Lapid questions whether Palestinians want state

Finance minister tells European Jewish Congress the Palestinians could quickly have independence if leadership was flexible

Stuart Winer is a breaking news editor at The Times of Israel.

Finance Minister Yair Lapid in Jerusalem, March, 2014. (photo credit: FLASH90)
Finance Minister Yair Lapid in Jerusalem, March, 2014. (photo credit: FLASH90)

A unity deal between rival Palestinian factions is even worse than Ramallah’s threat to dismantle the Palestinian Authority, Finance Minister Yair Lapid said Wednesday, issuing a scathing attack on the Palestinian leadership and questioning whether it is even interested in a state.

During a speech to representatives of the European Jewish Congress in Tel Aviv, Lapid lambasted what he characterized as the Palestinians’ stubborn attitudes in peace negotiations.

“The fundamental principle of a nation that wants independence is if you are given something then take it, afterwards you can bargain about the details,” he said, noting that 90 percent of the issues could be resolved easily with the other 10% of core issues, such as Jerusalem’s status, dealt with later.

“As far as I know the Palestinians are the first nation in history that treats independence like a zero sum game.”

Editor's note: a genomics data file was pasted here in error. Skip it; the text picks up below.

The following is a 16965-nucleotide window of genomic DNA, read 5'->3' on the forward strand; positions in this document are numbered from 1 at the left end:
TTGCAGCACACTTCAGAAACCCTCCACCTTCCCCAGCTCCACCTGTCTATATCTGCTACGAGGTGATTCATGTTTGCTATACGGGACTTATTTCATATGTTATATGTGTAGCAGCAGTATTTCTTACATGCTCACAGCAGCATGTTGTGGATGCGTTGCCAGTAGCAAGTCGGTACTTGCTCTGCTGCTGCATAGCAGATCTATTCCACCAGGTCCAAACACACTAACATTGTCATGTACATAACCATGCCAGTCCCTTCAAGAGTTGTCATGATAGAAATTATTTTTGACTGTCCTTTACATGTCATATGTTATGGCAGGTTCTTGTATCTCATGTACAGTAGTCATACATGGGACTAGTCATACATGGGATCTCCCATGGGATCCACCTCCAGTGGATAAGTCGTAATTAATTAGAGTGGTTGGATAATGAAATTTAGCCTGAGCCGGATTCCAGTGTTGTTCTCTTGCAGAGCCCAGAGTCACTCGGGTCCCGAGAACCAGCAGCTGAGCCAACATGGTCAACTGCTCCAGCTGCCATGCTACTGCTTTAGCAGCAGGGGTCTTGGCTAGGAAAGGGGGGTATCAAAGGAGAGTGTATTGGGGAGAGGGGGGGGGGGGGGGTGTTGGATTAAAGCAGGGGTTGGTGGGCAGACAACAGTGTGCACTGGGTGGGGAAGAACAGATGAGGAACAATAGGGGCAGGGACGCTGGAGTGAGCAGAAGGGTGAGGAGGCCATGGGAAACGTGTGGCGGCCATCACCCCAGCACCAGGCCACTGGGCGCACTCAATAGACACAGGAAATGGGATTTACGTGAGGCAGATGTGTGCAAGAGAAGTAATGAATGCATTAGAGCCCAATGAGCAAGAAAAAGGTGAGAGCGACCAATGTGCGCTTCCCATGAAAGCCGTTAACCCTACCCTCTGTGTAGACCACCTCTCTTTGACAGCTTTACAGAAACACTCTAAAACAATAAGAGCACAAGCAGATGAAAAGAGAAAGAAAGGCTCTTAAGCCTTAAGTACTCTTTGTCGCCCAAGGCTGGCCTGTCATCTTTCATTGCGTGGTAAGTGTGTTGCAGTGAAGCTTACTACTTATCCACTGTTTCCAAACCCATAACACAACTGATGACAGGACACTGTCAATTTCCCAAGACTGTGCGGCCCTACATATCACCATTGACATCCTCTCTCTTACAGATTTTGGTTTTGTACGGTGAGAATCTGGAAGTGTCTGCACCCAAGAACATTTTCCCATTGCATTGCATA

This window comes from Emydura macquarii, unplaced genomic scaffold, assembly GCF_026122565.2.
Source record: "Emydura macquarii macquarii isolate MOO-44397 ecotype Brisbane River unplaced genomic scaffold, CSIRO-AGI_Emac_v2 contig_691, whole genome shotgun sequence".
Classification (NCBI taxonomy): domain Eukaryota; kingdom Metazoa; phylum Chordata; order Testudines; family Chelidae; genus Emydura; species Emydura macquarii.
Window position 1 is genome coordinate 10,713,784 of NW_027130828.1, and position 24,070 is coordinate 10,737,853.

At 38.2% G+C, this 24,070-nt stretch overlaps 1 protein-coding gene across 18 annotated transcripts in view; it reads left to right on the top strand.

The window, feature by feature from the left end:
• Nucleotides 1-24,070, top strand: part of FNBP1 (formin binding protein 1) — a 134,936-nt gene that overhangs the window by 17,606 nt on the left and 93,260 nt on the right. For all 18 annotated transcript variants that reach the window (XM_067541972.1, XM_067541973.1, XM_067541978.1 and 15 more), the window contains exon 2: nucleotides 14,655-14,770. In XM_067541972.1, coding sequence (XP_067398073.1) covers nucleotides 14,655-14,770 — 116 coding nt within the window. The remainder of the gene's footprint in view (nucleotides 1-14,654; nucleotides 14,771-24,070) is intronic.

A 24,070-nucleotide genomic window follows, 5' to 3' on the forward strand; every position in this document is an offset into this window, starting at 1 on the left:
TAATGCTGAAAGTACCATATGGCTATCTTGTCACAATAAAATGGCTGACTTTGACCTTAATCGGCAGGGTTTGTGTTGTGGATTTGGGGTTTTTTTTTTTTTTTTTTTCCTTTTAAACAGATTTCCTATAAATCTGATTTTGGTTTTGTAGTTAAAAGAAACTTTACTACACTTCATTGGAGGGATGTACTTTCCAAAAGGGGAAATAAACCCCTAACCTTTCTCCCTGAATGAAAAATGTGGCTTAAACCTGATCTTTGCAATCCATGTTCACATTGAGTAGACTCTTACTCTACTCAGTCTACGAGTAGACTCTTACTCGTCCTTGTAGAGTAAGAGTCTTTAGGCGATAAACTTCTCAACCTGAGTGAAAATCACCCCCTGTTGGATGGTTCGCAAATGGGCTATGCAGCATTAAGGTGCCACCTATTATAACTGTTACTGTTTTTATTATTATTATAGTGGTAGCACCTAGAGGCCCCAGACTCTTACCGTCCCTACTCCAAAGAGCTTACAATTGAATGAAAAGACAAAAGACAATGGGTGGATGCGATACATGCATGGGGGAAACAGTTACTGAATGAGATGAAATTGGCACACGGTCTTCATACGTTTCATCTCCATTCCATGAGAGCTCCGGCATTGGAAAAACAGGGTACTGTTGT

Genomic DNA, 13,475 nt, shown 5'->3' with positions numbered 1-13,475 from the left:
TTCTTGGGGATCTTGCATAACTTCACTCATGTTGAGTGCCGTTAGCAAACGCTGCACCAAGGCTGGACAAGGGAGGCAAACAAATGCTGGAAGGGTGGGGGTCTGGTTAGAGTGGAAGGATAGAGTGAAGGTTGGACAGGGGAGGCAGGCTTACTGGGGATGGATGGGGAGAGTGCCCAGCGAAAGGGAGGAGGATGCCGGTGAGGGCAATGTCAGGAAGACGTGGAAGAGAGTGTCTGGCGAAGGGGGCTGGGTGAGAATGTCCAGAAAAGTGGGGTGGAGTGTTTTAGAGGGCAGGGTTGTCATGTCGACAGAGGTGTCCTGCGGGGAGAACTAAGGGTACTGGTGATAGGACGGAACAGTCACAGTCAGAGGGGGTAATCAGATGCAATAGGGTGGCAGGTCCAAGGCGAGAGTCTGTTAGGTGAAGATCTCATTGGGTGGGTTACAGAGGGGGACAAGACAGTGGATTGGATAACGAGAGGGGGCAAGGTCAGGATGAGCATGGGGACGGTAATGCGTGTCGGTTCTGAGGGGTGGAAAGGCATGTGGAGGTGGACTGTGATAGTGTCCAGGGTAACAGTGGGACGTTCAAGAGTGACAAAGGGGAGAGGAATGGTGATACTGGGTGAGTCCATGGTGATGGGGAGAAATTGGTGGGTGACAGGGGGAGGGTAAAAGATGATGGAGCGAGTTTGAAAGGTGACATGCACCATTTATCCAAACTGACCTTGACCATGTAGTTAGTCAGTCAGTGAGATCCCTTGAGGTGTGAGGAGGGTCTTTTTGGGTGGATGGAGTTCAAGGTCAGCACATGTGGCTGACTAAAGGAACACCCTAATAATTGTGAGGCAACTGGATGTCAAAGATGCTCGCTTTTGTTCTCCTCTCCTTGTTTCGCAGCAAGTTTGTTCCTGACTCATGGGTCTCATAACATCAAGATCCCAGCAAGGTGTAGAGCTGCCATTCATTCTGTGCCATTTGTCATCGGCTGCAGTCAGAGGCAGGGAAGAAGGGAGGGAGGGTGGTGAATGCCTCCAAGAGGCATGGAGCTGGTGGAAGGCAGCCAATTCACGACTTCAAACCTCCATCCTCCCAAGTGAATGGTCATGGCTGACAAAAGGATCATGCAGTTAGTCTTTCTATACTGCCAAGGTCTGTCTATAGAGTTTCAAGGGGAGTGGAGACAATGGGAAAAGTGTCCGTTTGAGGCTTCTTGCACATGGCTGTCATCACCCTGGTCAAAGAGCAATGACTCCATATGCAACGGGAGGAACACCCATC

“Do the Palestinians really want a state?” he asked. “If the answer is ‘yes’, they could have a state in six months.”

Addressing a unity pact announced hours earlier between Hamas and the Fatah faction of the Palestine Liberation Organization, Lapid noted that Fatah, which dominates the PLO, made no demands from Hamas to give up its terror policies before signing the agreement.

Lapid, head of the centrist Yesh Atid, said a threat to dissolve the PA and hand responsibility for the West Bank back to Israel was “illogical,” but maintained that the Fatah-Hamas unity deal was even worse.

“Hamas is not a government, it is a Jihadist terror organization that has inscribed on its flag the killing of civilians — women, children, old people — just because they are Jewish,” he said.

Lapid, a freshman minister who has mostly focused on domestic issues, said that as long as Israel’s security needs are met, he and his party will wholeheartedly support the establishment of a Palestinian state, a position he claimed most Israelis agree with.

“My party and I believe we should separate from the Palestinians as quickly and as sharply as possible,” he said. “We don’t want a marriage to the Palestinians, we want a divorce.”

Lapid said that Israel has made more than one offer in the past to establish a Palestinian state and on each occasion the offer was rejected.

“The question that is left is do the Palestinians want their own state, and if so, do they want to set it up alongside the Jewish state? Or have they never abandoned their original vision, a Palestinian state instead of Jewish state?”

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